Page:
5. Build evidence to support your case.
Next, you want to develop some compelling examples of your work.
It can be hard when first starting out, but here are a few ways you can build up your experience:
- Do pro-bono work for friends/family
- Build your own projects
- Volunteer at a non-profit
When working for free or cheap, make sure to ask for testimonials or recommendations on LinkedIn in return for your time and effort. Also make sure to add any code on GitHub.
6. Put yourself out there by networking and building an online presence.
Most open positions are filled by being recruited or referred. The traditional application process is virtually dead. And people aren’t just going to stumble upon you hiding in your bedroom browsing Monster.com. You need to put yourself out there.
Here are a few ways to do just that:
Way #1: Network in real life with industry people.
Go to meetups, events and conferences. Afterward, connect with people you met on LinkedIn or Twitter. If you met someone with the job you want (or someone who hires for the job you want!), ask them to get coffee for 15 minutes.
Relationship building is critical – especially for newbies. By forging connections with people who have the job or experience you want, you’re creating inroads to companies you may want to work for.
I already hear some groaning:
But I live in the middle of nowhere! And I don’t have the funds to fly to SF or NYC for the hottest conferences.
Which brings me to …
Way #2: Network online.
You don’t need to literally be face-to-face to network. You can start a blog, join Facebook and LinkedIn groups, attend virtual conferences, connect with people through email, do Skype calls, contribute to open-source projects, and more.
Note that even in a digital world, it’s a little bit harder when people only know you from a screen. However, these online approaches are still viable methods to start building name recognition.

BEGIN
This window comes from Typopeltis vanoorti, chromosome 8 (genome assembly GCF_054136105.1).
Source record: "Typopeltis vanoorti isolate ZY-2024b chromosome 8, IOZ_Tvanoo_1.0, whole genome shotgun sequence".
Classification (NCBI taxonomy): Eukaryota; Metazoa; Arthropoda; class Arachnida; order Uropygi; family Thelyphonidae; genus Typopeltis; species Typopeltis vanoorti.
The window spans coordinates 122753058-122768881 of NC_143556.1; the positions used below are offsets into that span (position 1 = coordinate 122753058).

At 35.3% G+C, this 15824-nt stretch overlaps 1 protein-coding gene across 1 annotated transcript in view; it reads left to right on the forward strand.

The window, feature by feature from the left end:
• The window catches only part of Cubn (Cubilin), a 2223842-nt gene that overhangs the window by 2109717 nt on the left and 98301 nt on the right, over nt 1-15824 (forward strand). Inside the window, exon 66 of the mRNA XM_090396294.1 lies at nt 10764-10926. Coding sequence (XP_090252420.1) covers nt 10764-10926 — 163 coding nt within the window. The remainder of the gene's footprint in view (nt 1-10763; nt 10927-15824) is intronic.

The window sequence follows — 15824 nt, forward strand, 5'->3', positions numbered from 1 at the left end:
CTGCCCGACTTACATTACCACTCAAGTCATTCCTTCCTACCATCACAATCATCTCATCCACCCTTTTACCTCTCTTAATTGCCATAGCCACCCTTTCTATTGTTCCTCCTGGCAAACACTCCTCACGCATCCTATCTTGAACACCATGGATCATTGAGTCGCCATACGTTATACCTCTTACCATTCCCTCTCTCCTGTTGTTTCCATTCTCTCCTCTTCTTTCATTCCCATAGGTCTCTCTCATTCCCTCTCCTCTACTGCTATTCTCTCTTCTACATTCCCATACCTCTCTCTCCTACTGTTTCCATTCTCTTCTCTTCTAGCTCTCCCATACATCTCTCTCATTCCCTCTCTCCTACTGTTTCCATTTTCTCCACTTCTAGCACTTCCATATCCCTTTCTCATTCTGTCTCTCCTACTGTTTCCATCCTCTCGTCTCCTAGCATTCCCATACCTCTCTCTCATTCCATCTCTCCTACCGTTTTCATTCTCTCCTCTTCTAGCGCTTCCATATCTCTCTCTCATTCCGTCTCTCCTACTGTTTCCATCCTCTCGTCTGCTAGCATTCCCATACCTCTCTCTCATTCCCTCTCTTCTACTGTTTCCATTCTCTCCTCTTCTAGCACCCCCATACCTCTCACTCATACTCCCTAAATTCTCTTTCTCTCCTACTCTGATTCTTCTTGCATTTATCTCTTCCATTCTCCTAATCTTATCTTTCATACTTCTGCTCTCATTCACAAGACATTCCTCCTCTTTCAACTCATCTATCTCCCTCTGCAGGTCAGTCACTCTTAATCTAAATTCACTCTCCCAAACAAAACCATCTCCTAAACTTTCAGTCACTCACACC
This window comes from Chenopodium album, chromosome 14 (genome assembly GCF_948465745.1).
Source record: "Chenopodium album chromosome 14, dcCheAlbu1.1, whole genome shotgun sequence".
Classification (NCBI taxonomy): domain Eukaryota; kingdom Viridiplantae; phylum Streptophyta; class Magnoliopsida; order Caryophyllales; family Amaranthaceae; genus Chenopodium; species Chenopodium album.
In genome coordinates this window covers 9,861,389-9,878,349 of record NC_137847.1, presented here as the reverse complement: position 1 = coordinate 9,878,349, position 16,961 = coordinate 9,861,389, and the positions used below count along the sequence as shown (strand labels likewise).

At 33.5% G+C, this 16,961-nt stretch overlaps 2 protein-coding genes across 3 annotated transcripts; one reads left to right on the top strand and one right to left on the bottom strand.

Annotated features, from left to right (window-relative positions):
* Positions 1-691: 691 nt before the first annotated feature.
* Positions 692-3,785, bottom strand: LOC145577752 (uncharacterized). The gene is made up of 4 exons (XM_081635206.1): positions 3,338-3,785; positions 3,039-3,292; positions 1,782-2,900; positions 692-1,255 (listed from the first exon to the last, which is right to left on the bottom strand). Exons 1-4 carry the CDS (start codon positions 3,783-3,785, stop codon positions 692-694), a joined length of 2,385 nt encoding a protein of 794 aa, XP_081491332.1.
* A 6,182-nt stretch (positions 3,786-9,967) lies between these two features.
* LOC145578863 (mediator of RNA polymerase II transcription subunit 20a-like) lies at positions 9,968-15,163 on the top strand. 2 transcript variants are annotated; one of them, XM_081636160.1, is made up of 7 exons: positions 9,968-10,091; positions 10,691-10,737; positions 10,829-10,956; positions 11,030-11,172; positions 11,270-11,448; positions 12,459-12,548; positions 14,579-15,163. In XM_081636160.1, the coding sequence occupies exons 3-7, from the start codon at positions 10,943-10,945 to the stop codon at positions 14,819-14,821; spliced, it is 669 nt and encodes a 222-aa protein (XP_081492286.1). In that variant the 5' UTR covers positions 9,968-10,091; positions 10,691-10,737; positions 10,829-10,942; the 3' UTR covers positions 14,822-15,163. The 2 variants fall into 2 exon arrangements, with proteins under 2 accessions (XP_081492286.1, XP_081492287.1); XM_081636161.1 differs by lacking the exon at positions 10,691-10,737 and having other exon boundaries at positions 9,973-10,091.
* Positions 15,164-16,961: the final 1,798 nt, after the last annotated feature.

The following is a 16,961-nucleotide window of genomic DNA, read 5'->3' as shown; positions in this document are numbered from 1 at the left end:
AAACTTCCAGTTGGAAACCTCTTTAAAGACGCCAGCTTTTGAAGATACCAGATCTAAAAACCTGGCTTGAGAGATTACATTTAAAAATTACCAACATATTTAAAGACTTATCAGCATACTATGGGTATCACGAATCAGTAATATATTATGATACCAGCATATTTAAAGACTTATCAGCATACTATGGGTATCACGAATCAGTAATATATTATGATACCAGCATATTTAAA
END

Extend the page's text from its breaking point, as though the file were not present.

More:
For more networking inspiration, check out 6 Real-World Networking Tips for Developers.
7. Restructure your resume/LinkedIn/portfolio.
As you’ve been brushing up on your skills and networking with industry people, it’s time to spruce up that resume/LinkedIn/portfolio.
First, identify transferable skills. Certain traits are desirable in almost any role. These can include presentation skills, communication, leadership, time management, problem-solving ability, etc.
Next, emphasize your accomplishments. Technical or not, highlight achievements that make you look like an A-player. Even if it’s more of a hobby than a professional accomplishment. (Like how your Paleo food blog won X award.) The tech industry is quirky, anyways. They want a diversity of backgrounds, passions, etc. within their employees.
Finally, make a data-backed case that you can succeed in a tech role. AKA, show evidence. This could be a portfolio site with real samples, a GitHub profile with impressive project repositories and contributions, a blog where you’ve written about what you do, stellar LinkedIn recommendations, or a combination of these.
You’re all ready to start prepping for your transition into web development! Now, these are just the first steps – the
foot in the door stage. Next, you need to ace the interview. And once you’ve landed the job, you’ll need to wow them so you can keep climbing the ladder and moving to bigger and better things. In the tech industry, learning never stops. But that’s half the fun.
Jump Start Git, 2nd Edition
Visual Studio Code: End-to-End Editing and Debugging Tools for Web Developers
Form Design Patterns